Mwembeshi Shear Zone

Coordinates: 15°40′1″S27°48′0″E / 15.66694°S 27.80000°E / -15.66694; 27.80000 The Mwembeshi Shear Zone is a ductile shear zone about 550 million years old that extends ENE-WSW across Zambia. In Zambia, it separates the Lufilian Belt to the northwest from the Zambezi Belt to the southeast. It is associated with a sinistral strike slip movement.[1][2][3]

The Mwembeshi Shear Zone lies between the Congo craton to the NW and the Kalahari craton to the SE, to the west (in today's orientation) of the Mozambique Belt, which is on the north and east side of the Kalahari Craton.[4] It was formed during the Pan-African orogeny when "North" and "South" Gondwana were amalgamated along the Kuunga orogeny zone between 580 Ma and 480 Ma.[5] The date of around 550 Ma for the Mwembeshi shear zone is based on U-Pb zircon ages of syntectonic granites from the Hook massif and of associated hypabyssal rhyolite.[6]

During the amalgamation there was sinistral transpression along the boundary between the Kalahari craton and the Congo and Tanzanian cratons (which had already amalgamated), which is now expressed as the Mwembeshi Shear Zone.[5] The sinistral sense shows that, in modern coordinates, the Congo-Sao Francisco Craton approached the remainder of southwestern Gondwana from the north, although at the time southwestern Gondwana was oriented about 90 degrees clockwise of today's orientation, and the Congo Craton approached from the east.[7] There was little vertical displacement, but Mwembeshi is a major sinistral transcurrent shear zone.[2] The shear zone accommodates a change in the structural vergence between the Zambezi Belt and the Lufilian Arc.[5] Further to the southwest, the shear zone extends along part at least of the Damaran belt.[8]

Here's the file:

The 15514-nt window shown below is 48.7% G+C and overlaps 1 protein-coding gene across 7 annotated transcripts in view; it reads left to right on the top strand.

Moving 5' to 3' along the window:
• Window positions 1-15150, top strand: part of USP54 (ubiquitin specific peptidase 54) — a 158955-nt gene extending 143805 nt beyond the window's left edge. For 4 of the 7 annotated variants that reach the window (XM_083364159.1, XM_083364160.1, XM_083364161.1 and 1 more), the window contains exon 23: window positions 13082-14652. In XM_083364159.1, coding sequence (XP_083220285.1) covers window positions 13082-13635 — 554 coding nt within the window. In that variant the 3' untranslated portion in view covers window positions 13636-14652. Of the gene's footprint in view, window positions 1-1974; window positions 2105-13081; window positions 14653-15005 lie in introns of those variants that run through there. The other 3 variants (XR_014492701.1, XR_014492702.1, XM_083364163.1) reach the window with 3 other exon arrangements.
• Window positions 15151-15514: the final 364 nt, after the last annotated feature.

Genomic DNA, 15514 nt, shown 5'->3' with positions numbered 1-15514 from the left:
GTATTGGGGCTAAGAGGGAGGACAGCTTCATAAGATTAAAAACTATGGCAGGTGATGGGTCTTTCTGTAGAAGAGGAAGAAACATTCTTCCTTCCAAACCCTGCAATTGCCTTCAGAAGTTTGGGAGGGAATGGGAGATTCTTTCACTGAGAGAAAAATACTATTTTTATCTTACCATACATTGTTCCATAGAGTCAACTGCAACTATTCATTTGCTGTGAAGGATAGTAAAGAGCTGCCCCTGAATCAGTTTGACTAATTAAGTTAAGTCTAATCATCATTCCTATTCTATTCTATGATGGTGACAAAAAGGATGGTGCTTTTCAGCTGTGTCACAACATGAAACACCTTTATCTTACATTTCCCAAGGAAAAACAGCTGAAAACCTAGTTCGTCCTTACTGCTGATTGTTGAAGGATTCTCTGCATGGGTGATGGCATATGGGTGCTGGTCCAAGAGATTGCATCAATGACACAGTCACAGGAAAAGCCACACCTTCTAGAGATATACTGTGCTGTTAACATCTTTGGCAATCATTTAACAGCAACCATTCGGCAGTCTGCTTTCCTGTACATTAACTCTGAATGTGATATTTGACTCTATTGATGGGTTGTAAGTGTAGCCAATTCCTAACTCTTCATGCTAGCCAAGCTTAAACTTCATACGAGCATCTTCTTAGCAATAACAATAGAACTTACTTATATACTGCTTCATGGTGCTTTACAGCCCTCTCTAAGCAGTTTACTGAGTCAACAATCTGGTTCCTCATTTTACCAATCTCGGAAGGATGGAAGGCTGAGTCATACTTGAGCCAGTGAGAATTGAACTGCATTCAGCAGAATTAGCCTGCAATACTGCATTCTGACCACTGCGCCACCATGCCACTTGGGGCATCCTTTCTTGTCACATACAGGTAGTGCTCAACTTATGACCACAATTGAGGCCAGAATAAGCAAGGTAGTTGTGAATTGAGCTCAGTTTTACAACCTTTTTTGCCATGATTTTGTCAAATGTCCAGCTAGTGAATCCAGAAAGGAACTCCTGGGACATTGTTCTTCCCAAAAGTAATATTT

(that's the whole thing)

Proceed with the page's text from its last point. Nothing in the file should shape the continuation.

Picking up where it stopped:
There are known to be basic connections between geological terranes and mineralization models, so understanding the Mwembeshi Shear Zone is important to understanding where mineral resources may be found in the region. Despite this, as of 1990 there had been relatively little exploration.[9]

References [ edit ]

  1. ^ Schlüter & Trauth 2008, p. 273.
  2. ^ a b Gaucher, Sial & Halverson 2009, p. 145.
  3. ^ Andrews-Speed, C.P; Sliwa, A.; Unrug, R. (1984). Foster, R.P. (ed.). Primary gold occurrences in Zambia and other geological controls, in Gold '82: The Geology, Geochemistry and Genesis of Gold Deposits. Rotterdam: Geological Society of Zimbabwe, A.A. Balkema. pp. 497–499. ISBN 906191504X.
  4. ^ Yoshida, Windley & Dasgupta 2003, p. 273.
  5. ^ a b c Yoshida, Windley & Dasgupta 2003, p. 418.
  6. ^ Yoshida, Windley & Dasgupta 2003, p. 449.
  7. ^ Gaucher, Sial & Halverson 2009, p. 309.
  8. ^ Rogers & Santosh 2004, p. 239.
  9. ^ Strongman 1992, p. 13.

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